A Corrective Services NSW spokeswoman said that until a place was found for Guider he would only leave Nunyara when escorted by staff to essential appointments. In the meantime he would be helped into adapting to life outside prison, where Guider has spent the past 23 years
Mr Guider believed it was unhealthy for his brother not to be in contact with him.
‘I’m flabbergasted that the people in charge of him cannot see the value in him being able to communicate with his brother,’ he said. ‘That is beyond me.
‘The first thing they should have done is talk to me. I’m all about finding Samantha and rehabilitating Michael but they don’t seem to be.
‘I want him to stop being a paedophile, nothing more. And I’m sure he can if he tries hard but he’s not even f***ing trying.
‘He’s not doing it and he’s not doing it because he has every intention of continuing. This guy is a danger. He’s very much a danger and now it’s become more complicated.’
Mr Guider said he had spoken with the management team responsible for his brother and was told they could provide no information about his circumstances.
‘I asked them, “Did you tell him that I’ve called” and they said, “Yeah, we did, and he doesn’t want any contact with anybody including you.” And that was that.’
Michael Guider has no other family and his brother said there was no one else from his past likely to contact him. ‘Everybody’s offside with him,’ he said.
‘He’s going to be completely on his own now, a complete loner. And everyone will be out for him.’
Finding a permanent home for a sex monster who drugged and molested perhaps scores of children in the 1980s and 1990s and is still considered a high risk of re-offending is proving difficult.
Until a suitable place for Guider can be found he will stay at Nunyara.
Nunyara (pictured) helps offenders build life skills by requiring them to cook, clean, budget, perform grounds maintenance and seek long-term employment and accommodation. Offenders receive supervision, support and case management while residing there
Nunyara is an indigenous word meaning ‘restored to health’ and the facility is part of Corrective Services NSW’s Community Offender Support Program.
It is a ‘non-custodial community-based service’ providing interim accommodation to medium to high-risk offenders and houses up to 36 men under supervision.
While some of Guider’s fellow boarders can leave Nunyara during daylight hours, he is confined to the centre until suitable accommodation can be found for him elsewhere.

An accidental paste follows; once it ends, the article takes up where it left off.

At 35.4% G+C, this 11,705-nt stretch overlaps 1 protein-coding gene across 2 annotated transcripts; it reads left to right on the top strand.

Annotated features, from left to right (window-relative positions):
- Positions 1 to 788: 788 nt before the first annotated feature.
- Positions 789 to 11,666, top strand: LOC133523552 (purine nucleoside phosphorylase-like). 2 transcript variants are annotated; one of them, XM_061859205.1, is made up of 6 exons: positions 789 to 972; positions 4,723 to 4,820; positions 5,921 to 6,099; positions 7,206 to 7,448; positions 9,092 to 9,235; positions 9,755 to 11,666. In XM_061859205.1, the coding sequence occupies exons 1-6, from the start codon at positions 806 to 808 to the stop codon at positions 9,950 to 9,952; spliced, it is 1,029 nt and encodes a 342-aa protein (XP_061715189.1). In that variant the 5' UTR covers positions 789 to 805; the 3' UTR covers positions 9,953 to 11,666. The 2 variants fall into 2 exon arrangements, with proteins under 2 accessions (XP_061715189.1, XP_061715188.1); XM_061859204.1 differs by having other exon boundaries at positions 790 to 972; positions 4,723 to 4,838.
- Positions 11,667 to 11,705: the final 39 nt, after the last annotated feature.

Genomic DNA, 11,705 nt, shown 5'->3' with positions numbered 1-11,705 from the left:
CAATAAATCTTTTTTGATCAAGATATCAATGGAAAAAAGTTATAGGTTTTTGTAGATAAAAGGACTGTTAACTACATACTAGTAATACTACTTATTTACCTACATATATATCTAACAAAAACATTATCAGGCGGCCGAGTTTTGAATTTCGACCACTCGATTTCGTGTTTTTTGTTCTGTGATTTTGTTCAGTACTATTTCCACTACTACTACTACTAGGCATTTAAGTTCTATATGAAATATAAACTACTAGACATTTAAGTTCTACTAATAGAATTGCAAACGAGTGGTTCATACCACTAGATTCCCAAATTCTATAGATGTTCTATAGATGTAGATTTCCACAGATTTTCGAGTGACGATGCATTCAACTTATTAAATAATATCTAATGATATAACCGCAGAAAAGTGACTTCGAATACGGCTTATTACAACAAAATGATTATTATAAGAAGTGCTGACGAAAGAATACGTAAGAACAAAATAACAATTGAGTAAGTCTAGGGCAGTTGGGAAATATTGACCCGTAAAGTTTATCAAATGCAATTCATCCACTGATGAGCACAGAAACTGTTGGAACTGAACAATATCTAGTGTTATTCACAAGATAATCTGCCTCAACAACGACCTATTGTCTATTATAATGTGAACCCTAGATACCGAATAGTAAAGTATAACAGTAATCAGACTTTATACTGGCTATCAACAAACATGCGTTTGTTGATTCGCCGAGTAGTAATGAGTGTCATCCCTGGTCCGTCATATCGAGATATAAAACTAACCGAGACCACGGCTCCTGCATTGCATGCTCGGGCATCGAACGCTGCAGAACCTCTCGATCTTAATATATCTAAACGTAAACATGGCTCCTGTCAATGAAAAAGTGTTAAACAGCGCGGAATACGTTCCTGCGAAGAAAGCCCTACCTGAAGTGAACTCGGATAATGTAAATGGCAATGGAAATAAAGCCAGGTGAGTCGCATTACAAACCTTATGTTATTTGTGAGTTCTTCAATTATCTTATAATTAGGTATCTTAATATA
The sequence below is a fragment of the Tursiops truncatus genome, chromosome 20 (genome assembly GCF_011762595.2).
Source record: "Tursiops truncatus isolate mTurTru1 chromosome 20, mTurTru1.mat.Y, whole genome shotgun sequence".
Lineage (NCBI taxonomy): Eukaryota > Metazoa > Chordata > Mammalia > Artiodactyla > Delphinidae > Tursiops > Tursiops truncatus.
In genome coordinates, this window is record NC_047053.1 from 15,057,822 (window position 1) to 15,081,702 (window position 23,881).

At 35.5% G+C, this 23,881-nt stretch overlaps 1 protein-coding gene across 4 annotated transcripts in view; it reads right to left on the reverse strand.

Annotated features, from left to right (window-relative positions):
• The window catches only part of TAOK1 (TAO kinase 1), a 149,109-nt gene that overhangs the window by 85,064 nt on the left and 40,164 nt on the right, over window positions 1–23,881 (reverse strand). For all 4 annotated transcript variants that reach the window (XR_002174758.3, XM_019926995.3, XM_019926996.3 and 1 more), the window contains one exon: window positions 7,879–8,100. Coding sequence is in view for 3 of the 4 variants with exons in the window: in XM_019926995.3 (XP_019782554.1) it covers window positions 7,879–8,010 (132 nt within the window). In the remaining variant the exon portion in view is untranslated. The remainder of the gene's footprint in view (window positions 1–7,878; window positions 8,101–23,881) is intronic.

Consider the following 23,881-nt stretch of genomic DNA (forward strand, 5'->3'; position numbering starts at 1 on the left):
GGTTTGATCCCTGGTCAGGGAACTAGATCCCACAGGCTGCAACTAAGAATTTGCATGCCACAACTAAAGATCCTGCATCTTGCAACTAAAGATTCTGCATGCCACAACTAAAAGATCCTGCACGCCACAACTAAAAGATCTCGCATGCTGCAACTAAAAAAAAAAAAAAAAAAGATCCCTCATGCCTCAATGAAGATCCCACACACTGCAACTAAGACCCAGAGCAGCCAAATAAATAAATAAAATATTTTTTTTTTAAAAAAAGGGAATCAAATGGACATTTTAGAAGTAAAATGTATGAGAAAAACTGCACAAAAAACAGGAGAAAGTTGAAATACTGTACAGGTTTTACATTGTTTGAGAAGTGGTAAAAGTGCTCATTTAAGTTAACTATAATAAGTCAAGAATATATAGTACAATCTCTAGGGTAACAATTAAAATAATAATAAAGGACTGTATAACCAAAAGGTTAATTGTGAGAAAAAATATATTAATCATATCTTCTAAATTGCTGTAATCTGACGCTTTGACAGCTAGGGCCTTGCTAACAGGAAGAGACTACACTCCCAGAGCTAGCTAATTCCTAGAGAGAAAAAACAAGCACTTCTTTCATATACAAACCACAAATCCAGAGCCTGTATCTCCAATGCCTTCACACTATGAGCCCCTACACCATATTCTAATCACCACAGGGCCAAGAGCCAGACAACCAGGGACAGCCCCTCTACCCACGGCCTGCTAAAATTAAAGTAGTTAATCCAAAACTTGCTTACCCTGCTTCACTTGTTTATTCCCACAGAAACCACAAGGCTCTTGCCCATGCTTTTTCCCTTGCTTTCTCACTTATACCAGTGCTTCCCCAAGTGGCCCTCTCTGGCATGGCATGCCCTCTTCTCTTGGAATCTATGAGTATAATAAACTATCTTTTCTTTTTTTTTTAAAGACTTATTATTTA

Not all the parolees in Nunyara, which opened in 2008, are sex offenders but they are all men who have nowhere else to go after being released from prison.
That could be due to a lack of family and other support networks or even simply because of a short supply of boarding house rooms.
Recently released child sex offenders are considered even harder to place in outside accommodation than murderers.
Michael Guider is pictured left at Long Bay jail while visiting his bank robber brother Tim on Christmas Day, 1986, four months after he killed Samantha. He is pictured right clutching a Kodak film packet and developed photographs in 1984, the year he began molesting Samantha
A paedophilic pariah such as Guider would attract media attention which was unwanted by the residents and operators of even church or charity-run housing.
A Corrective Services NSW spokeswoman said that until a suitable place was found for Guider he could only leave Nunyara when escorted by staff to essential appointments.
In the meantime he would be encouraged to adapt to life outside prison, where Guider had spent the past 23 years.
Guider’s freedom is subject to 56 strict court-imposed conditions overseen by a Corrective Services department supervising officer (DSO) for the next five years.
Some of these conditions are broad: ‘The defendant must follow all reasonable directions by his DSO or any other person supervising him.’
Some are specific: He cannot purchase, possess, access, obtain, view, participate in or listen to pornographic material classified X18+, R18+, Restricted Category 2 or Restricted Category 1.
Guider was released from the Metropolitan Special Programs Centre after serving 17 years for Samantha Knight’s manslaughter and moved to the nearby Nunyara Community Offender Support Program centre, which is also part of the Long Bay prison complex (pictured)
Guider must wear an electronic monitoring device and provide a weekly plan called a ‘schedule of movements’ three days before it is due to start.
He must not deviate from his schedule of movements except in an emergency or if there is a ‘reasonable explanation’ provided no later than 24 hours after that change.
He must always truthfully answer questions from his DSO or any other person supervising him about where he is, where he is going and what he is doing.
Guider’s next address – and any address thereafter for the next five years – must be approved by his DSO.
No other person can enter and remain, or stay overnight, at his approved address without the DSO’s prior approval.
He cannot go to any of the following places without approval from his DSO: day care centres, pre-schools and schools, amusement parlours, amusement parks and theme parks, cinemas, libraries and museums.
He cannot enter camping grounds and caravan parks, children’s playgrounds, parks and any areas with play equipment provided for children.
Guider claimed he had killed nine-year-old Samantha Knight (pictured) accidentally after he kidnapped the nine-year-old from near her Bondi home. Samantha’s body has not been found